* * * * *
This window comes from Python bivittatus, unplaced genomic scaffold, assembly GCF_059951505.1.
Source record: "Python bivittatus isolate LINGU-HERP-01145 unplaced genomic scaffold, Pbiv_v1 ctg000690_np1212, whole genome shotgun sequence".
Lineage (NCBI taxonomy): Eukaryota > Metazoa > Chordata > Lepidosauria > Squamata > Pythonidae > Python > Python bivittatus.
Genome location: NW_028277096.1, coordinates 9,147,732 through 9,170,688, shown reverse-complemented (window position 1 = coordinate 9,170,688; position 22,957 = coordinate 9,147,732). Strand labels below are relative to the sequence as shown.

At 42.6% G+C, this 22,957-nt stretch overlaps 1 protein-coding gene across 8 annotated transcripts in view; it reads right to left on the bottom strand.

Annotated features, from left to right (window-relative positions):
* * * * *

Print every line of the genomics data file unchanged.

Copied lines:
This window comes from Python bivittatus, unplaced genomic scaffold, assembly GCF_059951505.1.
Source record: "Python bivittatus isolate LINGU-HERP-01145 unplaced genomic scaffold, Pbiv_v1 ctg000690_np1212, whole genome shotgun sequence".
Lineage (NCBI taxonomy): Eukaryota > Metazoa > Chordata > Lepidosauria > Squamata > Pythonidae > Python > Python bivittatus.
Genome location: NW_028277096.1, coordinates 9,147,732 through 9,170,688, shown reverse-complemented (window position 1 = coordinate 9,170,688; position 22,957 = coordinate 9,147,732). Strand labels below are relative to the sequence as shown.

At 42.6% G+C, this 22,957-nt stretch overlaps 1 protein-coding gene across 8 annotated transcripts in view; it reads right to left on the bottom strand.

Annotated features, from left to right (window-relative positions):